William de Eyton of co. Salop had stolen two ruscas aprum from Robert
le Blomere of Tybynton, and he is a common robber. He had fled, and had no
chattels; to be outlawed, etc.
John de Klynton (Clinton) lord of Staunton took eight oxen belonging to
Walter de Strangelford at la Hyde near Brewode in the court of Thomas de
la Hyde in 30 E. I., and drove them to his manor of Stanton in co. Salop, and
had appropriated them to himself, and he is a fugitive. He is therefore to be
outlawed, etc. He had no chattels. (fn. 3)
They say that Richard Austyn of Norton, and John son of Thomas
Tromewyne of Canok had beaten John le Knyght for a sum of 4s., which
John Knoke had given them to do it. John Knoke denied the fact, and put
himself on the country. A jury stated he was guilty, and he was committed
to gaol. He afterwards made fine of half a mark for his release. m. 20,
The other towns named on membrane 16 appeared each by twelve jurors,
but the presentments made contain nothing of interest.
Gaol Delivery of Stafford made before the same Justices on the Monday after the Quindene of Holy Trinity, 35 E. I.
Tatemonslowe. Roger de Budulf (Biddulph), and William his brother, indicted for the death of Alice daughter of Emma le Baggere of Kyngesleye, John
Wildegous of Bradenop, and three others, indicted for stealing three oxen and
four cows from Walter de Harpeford, at Harpeford; John son of Adam
de Grendon, indicted for a burglary at the Grange of the Prior of Tuttebury at
Wetton, and stealing three quarters of oats, and eight other prisoners, are
acquitted by the jury of Totmonslowe.
Cotheleston. William le Keu of Pelsale indicted for stealing a pig in the
wood of Esynton, John de Beghterton, living in Little Onne, indicting for
carrying away the fish of the Abbot of Lylleshull from his fish pond in
Lousyord by right; Robert son of John de Onne, indicted for the same; John
formerly servant of the Vicar of Hales, indicted for breaking by night into the
chamber of the Vicar at Hales, and stealing £7, were acquitted by the jury of
the Hundred. m. 21.
Uffelowe (Offlow). John Waldeschef indicted for stealing horses and oxen,
and three other prisoners, were acquitted. William son of Robert de Venables,
the Rector of the Church of Ipstoke, indicted for the death of Geoffrey le Keu,
feloniously killed at Kannockburi, refused to put himself on the country, and
was remitted to prison, ad penam. He had no chattels; but the chattels found
upon him, and which belonged to the said Geoffrey, were valued at £10 18s. 10d.,
for which the Sheriff is answerable. m. 21.
Seysdon. William Felice of Netherpenne and William his son, indicted for
the death of William Salomon, a servant of the Dean of Wolvernehampton;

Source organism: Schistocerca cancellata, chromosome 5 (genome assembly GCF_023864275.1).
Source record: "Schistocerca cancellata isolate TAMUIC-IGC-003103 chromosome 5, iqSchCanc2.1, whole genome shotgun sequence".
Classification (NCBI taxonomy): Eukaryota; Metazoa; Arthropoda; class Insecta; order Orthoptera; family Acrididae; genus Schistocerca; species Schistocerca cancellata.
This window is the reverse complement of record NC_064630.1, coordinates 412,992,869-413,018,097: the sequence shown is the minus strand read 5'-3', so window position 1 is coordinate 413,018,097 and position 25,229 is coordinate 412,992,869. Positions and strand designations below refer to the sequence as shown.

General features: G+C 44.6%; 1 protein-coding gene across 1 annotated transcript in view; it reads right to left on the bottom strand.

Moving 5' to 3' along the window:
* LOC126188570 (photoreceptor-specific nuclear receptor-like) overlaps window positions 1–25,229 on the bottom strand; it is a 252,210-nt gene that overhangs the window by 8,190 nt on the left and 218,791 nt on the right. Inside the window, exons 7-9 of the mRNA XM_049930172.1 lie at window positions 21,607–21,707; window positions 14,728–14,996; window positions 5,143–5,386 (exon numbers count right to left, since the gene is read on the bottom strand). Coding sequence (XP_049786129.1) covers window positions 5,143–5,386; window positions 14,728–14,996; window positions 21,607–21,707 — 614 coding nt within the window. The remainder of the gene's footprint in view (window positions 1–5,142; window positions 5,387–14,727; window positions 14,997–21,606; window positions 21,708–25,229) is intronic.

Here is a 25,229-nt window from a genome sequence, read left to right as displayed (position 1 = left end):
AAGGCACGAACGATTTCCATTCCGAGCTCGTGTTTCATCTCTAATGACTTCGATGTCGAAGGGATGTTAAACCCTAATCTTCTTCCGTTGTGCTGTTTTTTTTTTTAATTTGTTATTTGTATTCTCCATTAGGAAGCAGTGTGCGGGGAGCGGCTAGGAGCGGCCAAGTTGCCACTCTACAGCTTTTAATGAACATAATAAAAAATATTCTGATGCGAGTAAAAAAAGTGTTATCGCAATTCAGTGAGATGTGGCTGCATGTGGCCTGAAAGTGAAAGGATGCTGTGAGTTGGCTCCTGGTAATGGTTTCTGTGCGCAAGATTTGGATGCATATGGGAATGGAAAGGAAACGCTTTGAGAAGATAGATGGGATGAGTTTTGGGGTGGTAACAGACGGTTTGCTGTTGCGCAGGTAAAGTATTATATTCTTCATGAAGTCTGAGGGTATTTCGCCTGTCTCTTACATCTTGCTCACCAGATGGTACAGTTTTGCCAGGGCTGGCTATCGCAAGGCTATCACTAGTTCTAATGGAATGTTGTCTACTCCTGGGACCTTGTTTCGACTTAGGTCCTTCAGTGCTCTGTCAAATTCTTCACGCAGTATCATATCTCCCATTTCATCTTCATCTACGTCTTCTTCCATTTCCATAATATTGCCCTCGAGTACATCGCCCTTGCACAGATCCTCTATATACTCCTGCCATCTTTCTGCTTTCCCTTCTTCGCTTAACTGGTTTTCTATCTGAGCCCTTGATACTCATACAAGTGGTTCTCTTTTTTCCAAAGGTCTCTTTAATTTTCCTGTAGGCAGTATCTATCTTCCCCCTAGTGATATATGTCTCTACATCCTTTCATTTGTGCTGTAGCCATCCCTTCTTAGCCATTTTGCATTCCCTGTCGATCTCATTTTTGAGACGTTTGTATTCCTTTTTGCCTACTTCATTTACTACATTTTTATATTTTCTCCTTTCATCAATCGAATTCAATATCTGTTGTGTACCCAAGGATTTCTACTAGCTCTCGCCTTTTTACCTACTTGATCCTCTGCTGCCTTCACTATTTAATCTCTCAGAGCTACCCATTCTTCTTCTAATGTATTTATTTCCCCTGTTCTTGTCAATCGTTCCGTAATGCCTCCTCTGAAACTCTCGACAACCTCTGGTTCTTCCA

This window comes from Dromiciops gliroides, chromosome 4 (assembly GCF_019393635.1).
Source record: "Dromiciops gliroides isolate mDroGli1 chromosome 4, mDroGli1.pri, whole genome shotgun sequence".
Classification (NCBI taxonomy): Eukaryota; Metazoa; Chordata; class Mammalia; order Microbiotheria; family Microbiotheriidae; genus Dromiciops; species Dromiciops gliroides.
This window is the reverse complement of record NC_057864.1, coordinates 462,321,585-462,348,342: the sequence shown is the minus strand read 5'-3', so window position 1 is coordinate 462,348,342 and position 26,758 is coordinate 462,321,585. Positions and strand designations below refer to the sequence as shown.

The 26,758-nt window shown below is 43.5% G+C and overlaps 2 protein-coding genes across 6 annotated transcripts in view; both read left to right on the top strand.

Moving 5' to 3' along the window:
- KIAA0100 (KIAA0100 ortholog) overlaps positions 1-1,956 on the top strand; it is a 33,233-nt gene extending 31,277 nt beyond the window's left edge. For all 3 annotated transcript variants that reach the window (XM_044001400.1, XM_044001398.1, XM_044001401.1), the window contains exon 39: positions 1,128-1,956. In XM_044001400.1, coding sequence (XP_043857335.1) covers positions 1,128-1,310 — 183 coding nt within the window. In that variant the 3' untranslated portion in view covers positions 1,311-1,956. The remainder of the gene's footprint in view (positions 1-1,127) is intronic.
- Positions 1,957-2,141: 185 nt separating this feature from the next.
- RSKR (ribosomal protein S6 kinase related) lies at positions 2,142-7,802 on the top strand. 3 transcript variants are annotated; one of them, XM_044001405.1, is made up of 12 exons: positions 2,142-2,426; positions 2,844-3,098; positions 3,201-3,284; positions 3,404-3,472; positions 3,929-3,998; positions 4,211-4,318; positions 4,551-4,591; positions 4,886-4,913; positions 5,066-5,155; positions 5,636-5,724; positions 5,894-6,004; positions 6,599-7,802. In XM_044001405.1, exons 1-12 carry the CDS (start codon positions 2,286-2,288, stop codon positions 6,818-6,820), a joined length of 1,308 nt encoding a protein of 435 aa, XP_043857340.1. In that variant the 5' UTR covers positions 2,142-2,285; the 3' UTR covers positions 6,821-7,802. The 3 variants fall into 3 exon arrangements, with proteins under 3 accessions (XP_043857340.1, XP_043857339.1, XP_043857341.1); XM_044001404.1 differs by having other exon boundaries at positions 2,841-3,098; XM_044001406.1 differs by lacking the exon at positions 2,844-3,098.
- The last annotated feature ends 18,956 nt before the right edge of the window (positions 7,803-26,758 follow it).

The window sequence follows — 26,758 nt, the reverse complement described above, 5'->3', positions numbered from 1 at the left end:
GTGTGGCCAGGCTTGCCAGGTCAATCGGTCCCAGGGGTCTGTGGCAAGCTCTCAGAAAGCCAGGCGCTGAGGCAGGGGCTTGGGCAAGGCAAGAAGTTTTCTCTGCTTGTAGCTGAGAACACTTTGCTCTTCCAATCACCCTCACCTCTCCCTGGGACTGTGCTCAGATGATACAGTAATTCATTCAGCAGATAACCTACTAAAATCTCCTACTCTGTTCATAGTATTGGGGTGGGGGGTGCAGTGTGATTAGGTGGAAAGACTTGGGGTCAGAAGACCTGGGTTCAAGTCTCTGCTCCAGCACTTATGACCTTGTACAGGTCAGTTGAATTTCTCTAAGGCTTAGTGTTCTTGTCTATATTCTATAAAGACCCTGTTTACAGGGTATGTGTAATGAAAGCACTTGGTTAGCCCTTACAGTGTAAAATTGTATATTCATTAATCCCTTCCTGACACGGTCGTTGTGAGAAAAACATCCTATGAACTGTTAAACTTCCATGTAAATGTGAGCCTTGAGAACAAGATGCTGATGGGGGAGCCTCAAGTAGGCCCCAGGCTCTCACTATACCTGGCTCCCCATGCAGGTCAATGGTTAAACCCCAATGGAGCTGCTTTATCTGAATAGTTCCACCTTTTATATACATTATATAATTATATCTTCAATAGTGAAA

William son of William Felice of Eyton, indicted for the death of Richard
Page, and John Corsey of Rouley, indicted for the death of Henry Orm of
Rouley, are acquitted. Hervey son of William Sextyn (Sacristan) of Hampton,
indicted for breaking into the Church of Wolvernehampton, and stealing a
decretal of Magister Geoffrey de Billeston, was found guilty and hanged.
Pyrhull. Adam son of Robert le Kyng of Tunstall, indicted for the
death of John son of Robert de Chelle; Adam del Peek, indicted for breaking into the chamber of Roger Bidulf by night, and taking goods to the
value of 20s., and four others indicted for felony, are acquitted. m. 21.
Walter de Aust of co. Gloucester, indicted for receiving Thomas the
servant of John de Myners, who had been outlawed for the death of Nicholas
son of Henry le Keu, had been put into the exigend and had afterwards
surrendered and been bailed by Hugh de Hanyate, Walter de Strangilford,
Adam de Otherton, Richard of the Churchyard of Alrewych, Hugh de
Alreschawe, Geoffrey de Asthull, Richard de Burton, William le Say of
Wyreley, Nicholas de Walshale, John de Mollesleye, William Motoun of
Alrewych, and Thomas de Stonleye of Ruggeleye, who did not appear. The
Sheriff was therefore ordered to produce the manucaptors, and they were committed to gaol and afterwards released for a fine of 12 marks. Afterwards
P. de Malolacu (Maulake) and his fellow Justices testified by their writ that
Walter on the date in question was in prison at Warwick. The fine of the
manucaptors was therefore remitted.
Thomas Lotekyn of Wenwes in Keel, indicted for the death of Robert de
Wenwe killed in the fields of Keel; Stephen de Slyndon, indicted for the
death of Thomas de Banham of Colton, and John Godhyme of Whitemore,
indicted for the death of Geoffrey Trottok, produced King's letters of pardon;
viz., Thomas produced a pardon dated from Canterbury, 17th March, 26 E. I.;
Stephen produced a pardon dated from Farnham, 5th August, 22 E. I., and
he produced also letters of Henry de Lacy, Earl of Lincoln, which testified
that he was in the service of the King in Gascony, and dated from Bayonne,
15th March, 25 E. I.; and the said John produced a pardon from Lyngeston, 23rd February, 27 E. I.; and proclamation being made if anybody
appeared to prosecute them, none appeared, ideo firma pax eis inde conceditur.